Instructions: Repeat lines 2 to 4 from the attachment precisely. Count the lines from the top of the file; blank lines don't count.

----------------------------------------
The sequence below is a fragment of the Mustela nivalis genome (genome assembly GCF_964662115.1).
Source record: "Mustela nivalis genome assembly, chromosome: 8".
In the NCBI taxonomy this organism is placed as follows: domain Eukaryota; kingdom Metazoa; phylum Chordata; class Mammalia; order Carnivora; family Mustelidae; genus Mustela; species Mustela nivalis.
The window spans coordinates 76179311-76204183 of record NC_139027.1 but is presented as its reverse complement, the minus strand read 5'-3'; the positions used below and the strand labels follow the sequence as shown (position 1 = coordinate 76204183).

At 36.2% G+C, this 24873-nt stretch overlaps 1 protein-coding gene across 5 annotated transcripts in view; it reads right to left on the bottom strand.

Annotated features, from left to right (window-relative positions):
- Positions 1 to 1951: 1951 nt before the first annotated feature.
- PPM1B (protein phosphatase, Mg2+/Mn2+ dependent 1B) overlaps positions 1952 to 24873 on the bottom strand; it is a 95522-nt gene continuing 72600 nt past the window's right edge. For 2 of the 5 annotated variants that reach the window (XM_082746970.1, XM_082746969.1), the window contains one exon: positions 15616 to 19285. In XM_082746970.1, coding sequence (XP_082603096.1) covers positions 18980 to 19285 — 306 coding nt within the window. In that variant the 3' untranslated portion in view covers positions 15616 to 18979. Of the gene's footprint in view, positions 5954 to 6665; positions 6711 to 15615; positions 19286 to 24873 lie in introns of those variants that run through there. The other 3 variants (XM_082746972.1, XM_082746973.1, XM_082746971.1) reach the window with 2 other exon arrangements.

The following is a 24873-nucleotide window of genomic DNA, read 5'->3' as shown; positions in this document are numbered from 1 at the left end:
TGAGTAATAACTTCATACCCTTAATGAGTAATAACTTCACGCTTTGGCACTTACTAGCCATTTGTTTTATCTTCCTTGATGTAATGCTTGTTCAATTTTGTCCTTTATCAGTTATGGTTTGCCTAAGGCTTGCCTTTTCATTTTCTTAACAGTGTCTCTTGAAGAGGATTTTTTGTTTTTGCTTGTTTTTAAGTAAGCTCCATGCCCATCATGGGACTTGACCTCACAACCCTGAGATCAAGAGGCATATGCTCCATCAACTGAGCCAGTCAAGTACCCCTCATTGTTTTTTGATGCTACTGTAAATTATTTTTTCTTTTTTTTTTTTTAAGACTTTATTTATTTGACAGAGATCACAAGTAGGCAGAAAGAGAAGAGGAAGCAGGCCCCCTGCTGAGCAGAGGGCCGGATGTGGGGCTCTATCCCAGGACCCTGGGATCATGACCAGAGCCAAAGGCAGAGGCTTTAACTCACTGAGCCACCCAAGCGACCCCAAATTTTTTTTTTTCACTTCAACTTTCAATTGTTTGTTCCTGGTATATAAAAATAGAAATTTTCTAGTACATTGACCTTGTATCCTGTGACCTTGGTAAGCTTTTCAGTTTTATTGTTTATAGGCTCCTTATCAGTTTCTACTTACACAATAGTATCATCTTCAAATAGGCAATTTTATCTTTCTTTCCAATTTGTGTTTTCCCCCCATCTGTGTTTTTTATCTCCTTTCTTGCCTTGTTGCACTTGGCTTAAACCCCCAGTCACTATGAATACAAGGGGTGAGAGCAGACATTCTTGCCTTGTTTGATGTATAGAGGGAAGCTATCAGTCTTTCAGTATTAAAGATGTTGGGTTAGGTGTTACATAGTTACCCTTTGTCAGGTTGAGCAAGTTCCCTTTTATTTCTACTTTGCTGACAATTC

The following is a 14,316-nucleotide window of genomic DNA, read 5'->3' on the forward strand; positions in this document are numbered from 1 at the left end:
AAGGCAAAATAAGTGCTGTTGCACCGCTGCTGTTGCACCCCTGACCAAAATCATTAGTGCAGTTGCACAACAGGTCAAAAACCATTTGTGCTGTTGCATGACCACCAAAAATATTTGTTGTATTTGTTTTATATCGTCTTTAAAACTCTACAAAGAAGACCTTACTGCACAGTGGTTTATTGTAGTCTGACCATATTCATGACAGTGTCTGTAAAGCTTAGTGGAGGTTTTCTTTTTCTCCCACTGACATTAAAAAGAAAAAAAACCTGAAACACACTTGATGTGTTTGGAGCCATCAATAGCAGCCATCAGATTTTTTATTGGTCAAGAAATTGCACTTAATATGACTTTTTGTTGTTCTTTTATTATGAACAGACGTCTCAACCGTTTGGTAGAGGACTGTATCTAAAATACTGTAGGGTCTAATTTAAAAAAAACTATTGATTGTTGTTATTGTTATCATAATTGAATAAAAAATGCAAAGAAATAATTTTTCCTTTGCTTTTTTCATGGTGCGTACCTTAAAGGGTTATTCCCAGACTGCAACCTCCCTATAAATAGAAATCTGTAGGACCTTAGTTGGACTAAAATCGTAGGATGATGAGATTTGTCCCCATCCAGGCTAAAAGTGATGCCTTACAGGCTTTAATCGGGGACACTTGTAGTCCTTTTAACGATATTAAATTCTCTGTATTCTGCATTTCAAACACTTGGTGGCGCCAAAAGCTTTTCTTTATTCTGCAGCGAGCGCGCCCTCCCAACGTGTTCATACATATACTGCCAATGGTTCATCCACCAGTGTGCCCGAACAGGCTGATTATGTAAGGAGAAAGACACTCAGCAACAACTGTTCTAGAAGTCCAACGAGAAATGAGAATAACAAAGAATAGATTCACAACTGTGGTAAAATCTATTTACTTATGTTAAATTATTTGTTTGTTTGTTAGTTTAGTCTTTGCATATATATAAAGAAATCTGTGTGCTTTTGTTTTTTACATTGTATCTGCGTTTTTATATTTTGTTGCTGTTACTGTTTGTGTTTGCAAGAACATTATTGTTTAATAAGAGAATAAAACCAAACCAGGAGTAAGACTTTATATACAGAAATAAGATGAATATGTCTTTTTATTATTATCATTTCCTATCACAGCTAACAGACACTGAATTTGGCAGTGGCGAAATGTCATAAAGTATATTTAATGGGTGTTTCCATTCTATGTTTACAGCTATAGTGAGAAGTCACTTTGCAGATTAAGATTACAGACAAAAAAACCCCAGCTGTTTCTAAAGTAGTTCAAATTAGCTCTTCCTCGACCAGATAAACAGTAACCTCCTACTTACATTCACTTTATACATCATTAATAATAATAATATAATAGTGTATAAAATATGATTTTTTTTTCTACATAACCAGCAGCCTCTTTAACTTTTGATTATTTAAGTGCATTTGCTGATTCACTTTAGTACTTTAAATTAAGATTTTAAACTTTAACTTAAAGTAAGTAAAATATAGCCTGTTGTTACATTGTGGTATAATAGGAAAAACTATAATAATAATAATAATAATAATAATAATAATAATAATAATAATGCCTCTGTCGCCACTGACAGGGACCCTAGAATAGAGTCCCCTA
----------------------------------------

Source record: "Mustela nivalis genome assembly, chromosome: 8".
In the NCBI taxonomy this organism is placed as follows: domain Eukaryota; kingdom Metazoa; phylum Chordata; class Mammalia; order Carnivora; family Mustelidae; genus Mustela; species Mustela nivalis.
The window spans coordinates 76179311-76204183 of record NC_139027.1 but is presented as its reverse complement, the minus strand read 5'-3'; the positions used below and the strand labels follow the sequence as shown (position 1 = coordinate 76204183).